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Contributors to this collection, edited by Claire Potter and Renee Romano, consider the wide range of challenges the practice of contemporary history poses. These essays address sources like television and video games, the ethics of writing about living subjects, questions of privacy and copyright law, and the possibilities that new technologies offer for writing history. Doing Recent History offers guidance and insight to any researcher considering tackling the not-so-distant past. Buy the Book
- Academic Cog
- Bully Bloggers
- Center of Gravitas (GayProf)
- Chapati Mystery
- Confessions of a Community College Dean
- Constitutionally Speaking
- Corey Robin
- Crooked Timber
- Dame Eleanor Hull
- Easily Distracted
- The Edge of the American West
- Ferule & Fescue
- Joe. My. God.
- Lawyers, Guns and Money
- Legal History Blog
- Madwoman With a Laptop
- New Deal 2.0
- New Kid on the Hallway
- Nursing Clio
- Pat Griffin's LGBT Sport Blog
- Reassigned Time 2.0
- Religion in American History
- University Diaries
- We Are Respectable Negroes
- American Historical Association Blog
- Chronicle of Higher Education
- Inside Higher Ed
- Juan Cole's Informed Comment
- Ms. Magazine
- National Public Radio
- New York Times
- States of Devotion
- Ta-Nehisi Coates/ The Atlantic
- The Book (The New Republic)
- The Book Bench
- The Daily Kos
- The Nation
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Claire Potter's is the first book to look at the structural, legal, and cultural aspects of J. Edgar Hoover's war on crime in the 1930s, a New Deal campaign which forged new links between citizenship, federal policing, and the ideal of centralized government.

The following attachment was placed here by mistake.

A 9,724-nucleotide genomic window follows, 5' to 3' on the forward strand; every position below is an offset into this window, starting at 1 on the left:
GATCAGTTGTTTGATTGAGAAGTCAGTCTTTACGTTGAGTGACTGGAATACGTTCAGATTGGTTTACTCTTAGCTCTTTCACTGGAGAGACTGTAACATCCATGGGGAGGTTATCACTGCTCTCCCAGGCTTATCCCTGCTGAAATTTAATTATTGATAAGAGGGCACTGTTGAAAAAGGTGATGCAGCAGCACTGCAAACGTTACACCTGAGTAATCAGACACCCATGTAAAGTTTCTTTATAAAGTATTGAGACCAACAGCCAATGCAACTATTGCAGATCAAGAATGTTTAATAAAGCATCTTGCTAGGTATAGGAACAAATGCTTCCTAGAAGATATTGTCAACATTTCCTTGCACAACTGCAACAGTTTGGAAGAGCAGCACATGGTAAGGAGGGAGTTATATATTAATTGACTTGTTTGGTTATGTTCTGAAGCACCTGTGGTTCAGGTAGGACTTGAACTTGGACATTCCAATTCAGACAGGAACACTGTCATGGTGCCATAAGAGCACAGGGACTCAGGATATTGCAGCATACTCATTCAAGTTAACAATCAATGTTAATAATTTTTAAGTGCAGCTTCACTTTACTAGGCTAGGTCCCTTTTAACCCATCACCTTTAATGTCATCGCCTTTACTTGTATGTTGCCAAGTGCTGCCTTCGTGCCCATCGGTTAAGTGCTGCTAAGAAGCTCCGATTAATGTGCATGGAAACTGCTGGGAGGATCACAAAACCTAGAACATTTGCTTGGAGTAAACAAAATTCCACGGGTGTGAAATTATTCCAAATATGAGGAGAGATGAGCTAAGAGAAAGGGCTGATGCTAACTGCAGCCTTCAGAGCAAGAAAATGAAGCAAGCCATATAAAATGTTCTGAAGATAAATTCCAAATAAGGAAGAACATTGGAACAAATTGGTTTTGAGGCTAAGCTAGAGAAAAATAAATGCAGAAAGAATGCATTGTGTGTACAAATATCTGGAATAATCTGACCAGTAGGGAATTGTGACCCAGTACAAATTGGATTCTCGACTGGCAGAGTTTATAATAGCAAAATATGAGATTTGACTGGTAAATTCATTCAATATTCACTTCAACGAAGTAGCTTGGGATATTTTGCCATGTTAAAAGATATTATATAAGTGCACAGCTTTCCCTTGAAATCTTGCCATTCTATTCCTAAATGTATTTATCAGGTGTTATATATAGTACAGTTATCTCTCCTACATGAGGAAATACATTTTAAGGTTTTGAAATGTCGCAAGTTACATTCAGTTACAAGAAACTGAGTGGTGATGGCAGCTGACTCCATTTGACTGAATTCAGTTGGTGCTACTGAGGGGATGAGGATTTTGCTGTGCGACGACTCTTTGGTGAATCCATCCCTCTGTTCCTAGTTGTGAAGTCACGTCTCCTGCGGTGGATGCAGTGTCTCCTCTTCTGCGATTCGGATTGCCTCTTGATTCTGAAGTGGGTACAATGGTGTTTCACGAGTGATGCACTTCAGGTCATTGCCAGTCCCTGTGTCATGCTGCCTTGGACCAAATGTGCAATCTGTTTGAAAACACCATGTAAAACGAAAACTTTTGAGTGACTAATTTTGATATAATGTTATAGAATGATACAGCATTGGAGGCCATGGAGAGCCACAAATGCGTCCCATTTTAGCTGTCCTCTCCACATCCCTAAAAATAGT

War on Crime reminds us of how and why our worship of violent celebrity hero G-men and gangsters came about and how we now are reaping the results.Buy the Book
Category Archives: history
February 28, 2014, 11:05 am
….sometimes Tenured Radical steps in.
On January 31, 2014, Columbia University’s Eric Foner reviewed a new book on Reconstruction by Douglas Egerton. The review elicited this response from Bonnie S. Anderson, professor emerita in history at Brooklyn College. Anderson is the author of many influential books and articles in European women’s history, including the two-volume A History of Their Own: Women in Europe from Prehistory to the Present (Oxford University Press, 1999), co-written with Judith P. Zinsser. She writes:
It depressed me to see the generally enlightened historian Eric Foner perpetuate the Reconstruction era’s erasure of women in his review of Douglas Egerton’s The Wars of Reconstruction (Bloomsbury: 2014.) Foner asserts…
February 16, 2014, 10:00 am
If that headline doesn’t grab your attention, what will?
The Human Sexuality Collection at Cornell University is celebrating its 25th Anniversary, reminding some of us that the history of sex has emerged as a field within our own lifetimes. The curator of the HSC, Head of Research Services Brenda Marston, has been leading out a celebration that includes Speaking of Sex, an exhibit at Cornell’s Carl A. Kroch Library, that opened last Friday February 14 and will be up until October 11, 2014. There is also a speaker’s series that kicks off with a reading by Jewelle Gomez at 4:30 on March 12 in Lewis Auditorium (Goldman Smith Hall). (more…)